Is Energy Independence the Answer?
The Financial Time’s Gernot Wagner thinks not. The U.S. needs energy security, achieved by diversifying our energy sources.
CURWOOD: Rudy Guiliani is not the only one talking about energy independence. It seems to be the mantra of just about all the presidential candidates, not to mention other politicians in Washington. For some, the goal is lower gas prices. For others, it’s concern that oil-rich regimes hold sway over foreign policy. But commentator Gernot Wagner argues either way, energy independence gets us nowhere.
WAGNER: Talk of energy independence misses the point. The goal must be energy security. This is most often achieved by diversifying dependence, not by calling for independence.
President Richard Nixon started the craze with Project Independence in 1973. It has been a losing battle from the start. At the launch of the project, the U.S. imported a third of its oil. Now it imports over 60 percent.
Without draconian measures, energy independence is unachievable. The cheapest available oil, at the moment, is from the Arabian Peninsula. Meeting all need for oil domestically would come with a hefty price tag.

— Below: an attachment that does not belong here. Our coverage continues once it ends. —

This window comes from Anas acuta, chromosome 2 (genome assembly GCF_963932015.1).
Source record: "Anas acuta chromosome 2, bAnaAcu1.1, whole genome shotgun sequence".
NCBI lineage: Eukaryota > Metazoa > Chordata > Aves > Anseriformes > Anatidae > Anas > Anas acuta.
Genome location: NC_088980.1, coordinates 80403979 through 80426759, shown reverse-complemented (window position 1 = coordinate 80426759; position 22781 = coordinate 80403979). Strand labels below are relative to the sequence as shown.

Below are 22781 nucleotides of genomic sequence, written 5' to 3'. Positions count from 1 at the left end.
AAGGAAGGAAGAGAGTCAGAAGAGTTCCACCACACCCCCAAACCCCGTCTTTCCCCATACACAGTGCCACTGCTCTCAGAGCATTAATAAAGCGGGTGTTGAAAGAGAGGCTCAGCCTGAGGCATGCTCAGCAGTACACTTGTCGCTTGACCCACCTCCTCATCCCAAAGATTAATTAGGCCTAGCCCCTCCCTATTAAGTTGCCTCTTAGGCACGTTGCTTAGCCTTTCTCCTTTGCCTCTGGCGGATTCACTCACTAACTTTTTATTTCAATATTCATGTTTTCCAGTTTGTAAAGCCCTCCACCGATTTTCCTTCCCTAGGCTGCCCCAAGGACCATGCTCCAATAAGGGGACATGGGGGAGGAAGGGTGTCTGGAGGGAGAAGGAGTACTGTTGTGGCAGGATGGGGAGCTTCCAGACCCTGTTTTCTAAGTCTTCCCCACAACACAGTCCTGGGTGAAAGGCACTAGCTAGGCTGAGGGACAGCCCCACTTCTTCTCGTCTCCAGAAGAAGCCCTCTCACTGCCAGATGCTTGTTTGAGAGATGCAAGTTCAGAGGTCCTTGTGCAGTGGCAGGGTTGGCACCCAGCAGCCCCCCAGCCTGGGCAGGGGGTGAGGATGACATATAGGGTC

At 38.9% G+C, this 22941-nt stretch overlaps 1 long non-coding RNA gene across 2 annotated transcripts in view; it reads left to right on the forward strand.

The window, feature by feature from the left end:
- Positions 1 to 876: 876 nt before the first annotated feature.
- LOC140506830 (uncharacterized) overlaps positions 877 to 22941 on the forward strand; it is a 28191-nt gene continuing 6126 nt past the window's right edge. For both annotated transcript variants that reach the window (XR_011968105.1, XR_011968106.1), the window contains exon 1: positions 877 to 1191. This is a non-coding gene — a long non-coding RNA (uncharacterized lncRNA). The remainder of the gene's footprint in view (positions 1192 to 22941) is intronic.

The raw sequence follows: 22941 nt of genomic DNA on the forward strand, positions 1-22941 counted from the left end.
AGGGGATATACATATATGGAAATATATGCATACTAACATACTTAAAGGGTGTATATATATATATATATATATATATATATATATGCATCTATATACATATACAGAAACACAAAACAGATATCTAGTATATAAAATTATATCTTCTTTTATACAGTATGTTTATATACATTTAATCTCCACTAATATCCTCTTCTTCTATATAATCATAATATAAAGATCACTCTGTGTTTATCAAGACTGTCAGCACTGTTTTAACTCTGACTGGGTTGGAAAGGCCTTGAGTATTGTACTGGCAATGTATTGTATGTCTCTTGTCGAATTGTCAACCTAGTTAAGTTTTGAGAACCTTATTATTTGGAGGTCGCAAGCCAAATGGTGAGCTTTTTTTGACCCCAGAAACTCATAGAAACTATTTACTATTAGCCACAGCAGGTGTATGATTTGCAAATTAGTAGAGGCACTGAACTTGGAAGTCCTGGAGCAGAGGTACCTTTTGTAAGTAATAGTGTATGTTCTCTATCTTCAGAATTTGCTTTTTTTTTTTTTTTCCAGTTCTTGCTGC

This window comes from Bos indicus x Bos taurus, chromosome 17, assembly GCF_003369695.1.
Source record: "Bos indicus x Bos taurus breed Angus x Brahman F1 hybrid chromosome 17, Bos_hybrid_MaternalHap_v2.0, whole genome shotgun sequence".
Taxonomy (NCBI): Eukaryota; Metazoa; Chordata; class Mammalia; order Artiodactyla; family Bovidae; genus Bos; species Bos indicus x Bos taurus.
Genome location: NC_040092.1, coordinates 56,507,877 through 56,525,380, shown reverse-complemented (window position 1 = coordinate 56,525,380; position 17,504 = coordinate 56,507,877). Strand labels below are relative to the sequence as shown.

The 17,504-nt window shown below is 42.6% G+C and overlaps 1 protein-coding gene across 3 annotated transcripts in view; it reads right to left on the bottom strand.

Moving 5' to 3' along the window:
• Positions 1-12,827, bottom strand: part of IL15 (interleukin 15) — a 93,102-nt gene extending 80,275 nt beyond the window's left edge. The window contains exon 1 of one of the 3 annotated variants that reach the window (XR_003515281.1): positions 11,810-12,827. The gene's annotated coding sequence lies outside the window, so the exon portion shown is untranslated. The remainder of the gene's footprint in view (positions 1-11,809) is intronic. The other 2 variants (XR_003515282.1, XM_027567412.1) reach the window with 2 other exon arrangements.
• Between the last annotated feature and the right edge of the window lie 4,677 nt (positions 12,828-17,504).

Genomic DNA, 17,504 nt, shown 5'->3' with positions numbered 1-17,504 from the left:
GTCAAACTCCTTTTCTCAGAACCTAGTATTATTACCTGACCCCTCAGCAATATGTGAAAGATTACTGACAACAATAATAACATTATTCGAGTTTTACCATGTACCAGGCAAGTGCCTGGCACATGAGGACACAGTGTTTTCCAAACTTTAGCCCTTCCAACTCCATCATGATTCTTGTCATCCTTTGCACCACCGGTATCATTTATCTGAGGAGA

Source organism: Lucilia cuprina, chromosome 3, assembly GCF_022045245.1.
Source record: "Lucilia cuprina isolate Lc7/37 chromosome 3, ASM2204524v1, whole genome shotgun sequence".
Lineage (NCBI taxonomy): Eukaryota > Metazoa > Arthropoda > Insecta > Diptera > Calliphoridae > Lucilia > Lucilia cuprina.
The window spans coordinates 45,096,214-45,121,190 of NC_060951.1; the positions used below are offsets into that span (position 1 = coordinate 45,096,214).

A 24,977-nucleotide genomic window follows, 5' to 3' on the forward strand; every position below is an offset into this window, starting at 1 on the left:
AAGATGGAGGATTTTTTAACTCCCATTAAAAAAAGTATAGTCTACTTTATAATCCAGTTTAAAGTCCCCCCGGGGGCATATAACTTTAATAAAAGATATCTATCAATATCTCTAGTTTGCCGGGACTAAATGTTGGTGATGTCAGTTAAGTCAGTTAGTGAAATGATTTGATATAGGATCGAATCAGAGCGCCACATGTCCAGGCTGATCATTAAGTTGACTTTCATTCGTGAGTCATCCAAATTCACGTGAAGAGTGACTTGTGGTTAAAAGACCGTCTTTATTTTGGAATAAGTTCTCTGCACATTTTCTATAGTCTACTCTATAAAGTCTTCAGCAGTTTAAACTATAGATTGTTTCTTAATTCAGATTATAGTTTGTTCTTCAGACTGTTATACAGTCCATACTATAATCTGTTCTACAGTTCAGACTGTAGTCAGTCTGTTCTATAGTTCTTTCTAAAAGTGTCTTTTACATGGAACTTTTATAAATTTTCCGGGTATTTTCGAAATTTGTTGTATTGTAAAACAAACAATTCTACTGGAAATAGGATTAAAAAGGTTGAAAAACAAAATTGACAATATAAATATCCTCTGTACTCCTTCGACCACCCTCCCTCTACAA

And those willing to pay a higher price in order to extricate foreign policy from perceived oil grip would do well to remember that the regimes they seek distance from will be enriched by that higher price. The market for oil is global. That makes it pointless to try to wean ourselves off particular suppliers.
The U.S. can declare today that it will not import any oil from Saudi Arabia. There is enough oil on the market to avoid shipping directly from Saudi to American ports. Someone else will gladly take the shipments from Saudi Arabia. But as long as there is no universal boycott of Saudi oil, we will be dependent on it – and we will still have U.S. tanks in the Middle East, if not U.S. tankers.
It is even more dangerous to link energy independence with environmental goals. We need to get away from oil and promote alternatives, but decreasing pollution is not the same as decreasing energy imports. Ethanol, for example, can deal with pollution but, for the most part, should not be used to address independence.
At the moment, the best source for ethanol is sugar cane. On environmental grounds, cane beats born by a long shot. The most sensible environmental policy would be to drop all ethanol tariffs.
But slashing tariffs on ethanol increases our reliance on foreign fuels. Ethanol production shifts to Brazil, which could, at some point, replace Saudi Arabia as the lowest cost producer of the world’s fuel of choice. Energy independence would decline. At the same time, energy security would go up. A democratic Brazil is clearly a better energy supplier than an autocratic Middle East. Even so, relying too heavily on Brazil could undermine supply security just as well. The goal should be to diversify.
Calls for energy independence undermine what really matters. The distinction with energy security is subtle, but important. Not only is energy independence unachievable, it is not even desirable.
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